Common Sense? The Message Is Being Lost

I was puttering around last night (ie. trying to work but also watching the Olympics and in general procrastinating) when a tweet from Sarah Dessen caught my eye.

Rating on the "appropriateness" of books? I didn't like the sound of that. Not one itty bitty bit. So I hopped over to and checked out the listings for Dessen's books to see what she was talking about.

This is what I saw  in the listing for Just Listen.

Do. Not. Like.

I dug a little bit more. What would they have to say about John Green's Looking for Alaska, you know, the one that he won the Printz award for?

Now not only did I not like it I was getting steamed. And ranty. But before I went too far I needed to know who or what Common Sense Media was.

This is from the Barnes and Nobles site.

About Common Sense Media

Common Sense Media is dedicated to improving the lives of kids and families by providing the trustworthy information, education, and independent voice they need to thrive in a world of media and technology. Kids today spend more time with media and digital activities than with their families or in school. It profoundly impacts their social, emotional, and physical development and well-being. Kids consume and create media, experiencing the good and the bad, and they need the guidance that only involved parents, educators, and other adults can provide.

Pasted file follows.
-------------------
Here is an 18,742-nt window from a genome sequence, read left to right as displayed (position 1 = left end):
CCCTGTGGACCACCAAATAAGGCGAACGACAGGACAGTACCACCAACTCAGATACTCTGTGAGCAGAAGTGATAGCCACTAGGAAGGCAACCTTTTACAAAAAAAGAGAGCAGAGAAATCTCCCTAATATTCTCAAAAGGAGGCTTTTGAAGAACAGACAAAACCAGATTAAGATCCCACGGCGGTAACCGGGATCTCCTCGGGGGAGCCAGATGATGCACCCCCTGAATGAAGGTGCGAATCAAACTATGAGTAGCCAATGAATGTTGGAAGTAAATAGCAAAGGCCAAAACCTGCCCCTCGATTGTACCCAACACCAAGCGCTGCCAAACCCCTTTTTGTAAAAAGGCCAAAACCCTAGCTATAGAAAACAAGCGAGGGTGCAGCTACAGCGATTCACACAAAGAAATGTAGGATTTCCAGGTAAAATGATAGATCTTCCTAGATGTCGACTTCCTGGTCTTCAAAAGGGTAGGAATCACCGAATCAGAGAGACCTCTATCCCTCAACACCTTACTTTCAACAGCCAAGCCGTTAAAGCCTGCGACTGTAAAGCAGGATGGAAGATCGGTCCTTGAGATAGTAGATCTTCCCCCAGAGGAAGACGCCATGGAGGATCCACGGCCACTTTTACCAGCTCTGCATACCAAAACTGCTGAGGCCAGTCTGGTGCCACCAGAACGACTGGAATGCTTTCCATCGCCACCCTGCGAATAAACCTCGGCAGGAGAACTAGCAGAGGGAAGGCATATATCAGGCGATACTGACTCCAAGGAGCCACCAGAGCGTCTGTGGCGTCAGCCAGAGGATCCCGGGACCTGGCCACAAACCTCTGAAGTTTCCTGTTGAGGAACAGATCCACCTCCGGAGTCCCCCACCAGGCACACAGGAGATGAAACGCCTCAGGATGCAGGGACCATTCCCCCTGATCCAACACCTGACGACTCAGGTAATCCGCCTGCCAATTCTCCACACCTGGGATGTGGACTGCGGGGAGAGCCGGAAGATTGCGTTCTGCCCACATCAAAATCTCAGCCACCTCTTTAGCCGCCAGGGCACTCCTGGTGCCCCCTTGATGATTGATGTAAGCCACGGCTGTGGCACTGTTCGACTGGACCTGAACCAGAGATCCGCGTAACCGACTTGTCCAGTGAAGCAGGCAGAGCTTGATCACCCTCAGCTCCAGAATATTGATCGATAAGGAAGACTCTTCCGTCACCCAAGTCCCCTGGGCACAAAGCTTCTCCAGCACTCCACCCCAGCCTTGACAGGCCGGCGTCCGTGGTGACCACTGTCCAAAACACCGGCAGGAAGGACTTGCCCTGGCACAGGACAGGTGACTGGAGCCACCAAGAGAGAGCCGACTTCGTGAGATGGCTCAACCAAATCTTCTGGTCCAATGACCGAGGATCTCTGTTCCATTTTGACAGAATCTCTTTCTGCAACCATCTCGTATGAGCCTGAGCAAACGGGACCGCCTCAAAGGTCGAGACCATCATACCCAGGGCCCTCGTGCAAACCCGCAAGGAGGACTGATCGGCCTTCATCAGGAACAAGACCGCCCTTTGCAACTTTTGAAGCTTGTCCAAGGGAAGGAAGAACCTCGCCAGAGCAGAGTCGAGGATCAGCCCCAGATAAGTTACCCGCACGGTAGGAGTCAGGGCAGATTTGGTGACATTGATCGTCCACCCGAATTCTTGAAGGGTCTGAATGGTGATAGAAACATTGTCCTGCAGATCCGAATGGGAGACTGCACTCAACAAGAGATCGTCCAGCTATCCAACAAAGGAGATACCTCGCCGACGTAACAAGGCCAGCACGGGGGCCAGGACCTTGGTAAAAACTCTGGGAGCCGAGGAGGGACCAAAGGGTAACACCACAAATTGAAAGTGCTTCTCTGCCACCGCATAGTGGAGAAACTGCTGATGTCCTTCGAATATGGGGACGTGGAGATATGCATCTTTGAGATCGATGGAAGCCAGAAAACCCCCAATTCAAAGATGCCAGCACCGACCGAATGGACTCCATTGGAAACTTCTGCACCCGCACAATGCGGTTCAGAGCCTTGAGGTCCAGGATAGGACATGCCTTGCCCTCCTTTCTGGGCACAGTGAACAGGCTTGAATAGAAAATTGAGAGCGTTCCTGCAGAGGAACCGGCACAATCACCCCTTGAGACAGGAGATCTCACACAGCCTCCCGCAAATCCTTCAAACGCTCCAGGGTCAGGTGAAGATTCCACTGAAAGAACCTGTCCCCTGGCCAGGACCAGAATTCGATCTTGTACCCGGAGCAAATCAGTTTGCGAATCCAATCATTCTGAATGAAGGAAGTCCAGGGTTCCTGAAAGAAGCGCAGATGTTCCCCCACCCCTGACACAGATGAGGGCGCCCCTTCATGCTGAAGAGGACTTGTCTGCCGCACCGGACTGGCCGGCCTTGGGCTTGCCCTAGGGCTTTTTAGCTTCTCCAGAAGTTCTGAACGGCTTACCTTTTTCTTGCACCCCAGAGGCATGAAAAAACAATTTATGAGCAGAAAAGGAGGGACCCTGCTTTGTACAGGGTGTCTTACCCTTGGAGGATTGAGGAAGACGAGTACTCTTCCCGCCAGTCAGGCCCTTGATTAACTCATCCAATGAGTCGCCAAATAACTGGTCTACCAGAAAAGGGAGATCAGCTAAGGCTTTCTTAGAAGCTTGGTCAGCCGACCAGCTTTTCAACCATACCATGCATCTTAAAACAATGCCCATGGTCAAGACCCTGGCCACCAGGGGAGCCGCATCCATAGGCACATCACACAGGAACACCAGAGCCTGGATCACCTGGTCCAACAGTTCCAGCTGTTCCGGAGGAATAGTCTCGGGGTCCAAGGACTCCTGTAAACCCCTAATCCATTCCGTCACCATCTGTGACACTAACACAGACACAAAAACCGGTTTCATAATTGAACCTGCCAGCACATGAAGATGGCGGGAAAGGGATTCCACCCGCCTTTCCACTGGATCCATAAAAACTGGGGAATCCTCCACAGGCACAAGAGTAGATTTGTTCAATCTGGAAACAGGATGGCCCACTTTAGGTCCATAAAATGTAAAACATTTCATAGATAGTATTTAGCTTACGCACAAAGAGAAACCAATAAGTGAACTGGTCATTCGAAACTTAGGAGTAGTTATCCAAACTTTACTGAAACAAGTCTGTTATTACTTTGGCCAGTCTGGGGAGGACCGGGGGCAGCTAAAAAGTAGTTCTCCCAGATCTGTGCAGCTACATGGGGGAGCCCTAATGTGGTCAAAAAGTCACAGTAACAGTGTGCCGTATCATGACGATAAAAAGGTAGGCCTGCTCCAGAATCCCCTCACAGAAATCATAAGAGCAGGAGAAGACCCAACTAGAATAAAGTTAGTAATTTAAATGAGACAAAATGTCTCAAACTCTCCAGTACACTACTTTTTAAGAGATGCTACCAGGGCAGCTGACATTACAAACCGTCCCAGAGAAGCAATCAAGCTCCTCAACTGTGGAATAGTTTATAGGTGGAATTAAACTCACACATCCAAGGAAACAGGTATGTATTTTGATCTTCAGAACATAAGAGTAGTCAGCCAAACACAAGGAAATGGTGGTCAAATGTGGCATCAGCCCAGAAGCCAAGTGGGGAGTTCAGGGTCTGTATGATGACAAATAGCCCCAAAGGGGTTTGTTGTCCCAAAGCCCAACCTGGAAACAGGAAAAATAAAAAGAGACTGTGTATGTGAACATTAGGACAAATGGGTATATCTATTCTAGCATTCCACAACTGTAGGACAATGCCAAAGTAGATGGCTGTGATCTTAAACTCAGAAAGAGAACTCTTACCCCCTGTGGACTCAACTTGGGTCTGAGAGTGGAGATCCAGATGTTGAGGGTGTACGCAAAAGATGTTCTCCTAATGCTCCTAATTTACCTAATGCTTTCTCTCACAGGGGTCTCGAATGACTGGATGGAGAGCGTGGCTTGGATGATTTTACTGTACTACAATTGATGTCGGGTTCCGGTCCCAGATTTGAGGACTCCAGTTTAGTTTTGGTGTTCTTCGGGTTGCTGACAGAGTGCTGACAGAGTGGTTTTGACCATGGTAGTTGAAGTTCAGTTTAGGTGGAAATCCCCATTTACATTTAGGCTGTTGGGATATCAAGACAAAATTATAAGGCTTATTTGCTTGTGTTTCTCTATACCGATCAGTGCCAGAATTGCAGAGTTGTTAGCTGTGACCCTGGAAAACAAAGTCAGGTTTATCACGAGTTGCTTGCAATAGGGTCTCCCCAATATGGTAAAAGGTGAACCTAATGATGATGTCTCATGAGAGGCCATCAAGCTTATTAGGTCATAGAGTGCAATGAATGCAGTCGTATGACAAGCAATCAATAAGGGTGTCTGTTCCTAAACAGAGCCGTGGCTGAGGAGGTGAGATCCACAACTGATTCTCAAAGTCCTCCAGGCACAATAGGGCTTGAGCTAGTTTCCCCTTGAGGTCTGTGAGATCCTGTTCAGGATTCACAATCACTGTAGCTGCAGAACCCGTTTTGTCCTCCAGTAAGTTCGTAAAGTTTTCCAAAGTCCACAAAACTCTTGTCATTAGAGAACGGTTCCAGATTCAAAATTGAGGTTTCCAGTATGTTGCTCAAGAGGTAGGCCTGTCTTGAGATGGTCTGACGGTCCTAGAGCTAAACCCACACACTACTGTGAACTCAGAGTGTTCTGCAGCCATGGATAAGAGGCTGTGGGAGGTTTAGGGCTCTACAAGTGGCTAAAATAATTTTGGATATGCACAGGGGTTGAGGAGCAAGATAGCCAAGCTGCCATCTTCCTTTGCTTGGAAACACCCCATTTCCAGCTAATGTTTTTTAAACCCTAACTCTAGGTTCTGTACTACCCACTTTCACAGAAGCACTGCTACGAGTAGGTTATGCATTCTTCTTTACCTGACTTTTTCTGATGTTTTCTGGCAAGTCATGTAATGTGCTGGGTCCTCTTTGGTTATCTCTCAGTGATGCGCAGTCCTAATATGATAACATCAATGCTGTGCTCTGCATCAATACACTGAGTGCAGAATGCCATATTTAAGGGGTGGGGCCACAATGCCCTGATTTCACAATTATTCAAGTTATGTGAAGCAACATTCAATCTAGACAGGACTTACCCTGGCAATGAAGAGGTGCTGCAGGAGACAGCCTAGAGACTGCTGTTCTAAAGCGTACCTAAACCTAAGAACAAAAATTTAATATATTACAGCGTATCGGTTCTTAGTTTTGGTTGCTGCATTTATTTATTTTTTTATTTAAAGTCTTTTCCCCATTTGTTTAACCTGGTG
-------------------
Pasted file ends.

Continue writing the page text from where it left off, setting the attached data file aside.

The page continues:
Common Sense Media was formed in 2003 as a non-profit organization to ensure that parents remain the primary influence in their kids' lives. We're helping parents and others teach kids how to use media and not be used by it, and see media for what it is.

Through information, education, advocacy, and a belief that sanity, not censorship, should guide our approach, we're leading the way to a better life for kids and families.

Visit to learn more.

"Sanity, not censorship." Hmmm, not too bad but based on what I saw in on the book listings I was not convinced. So I went to their website to learn more and whoa Nelly did I ever. First stop was their mission page, which includes these "Ten Common Sense Beliefs."

Ten Common Sense Beliefs

  • We believe in media sanity, not censorship.

  • We believe that media has truly become "the other parent" in our kids' lives, powerfully affecting their mental, physical, and social development.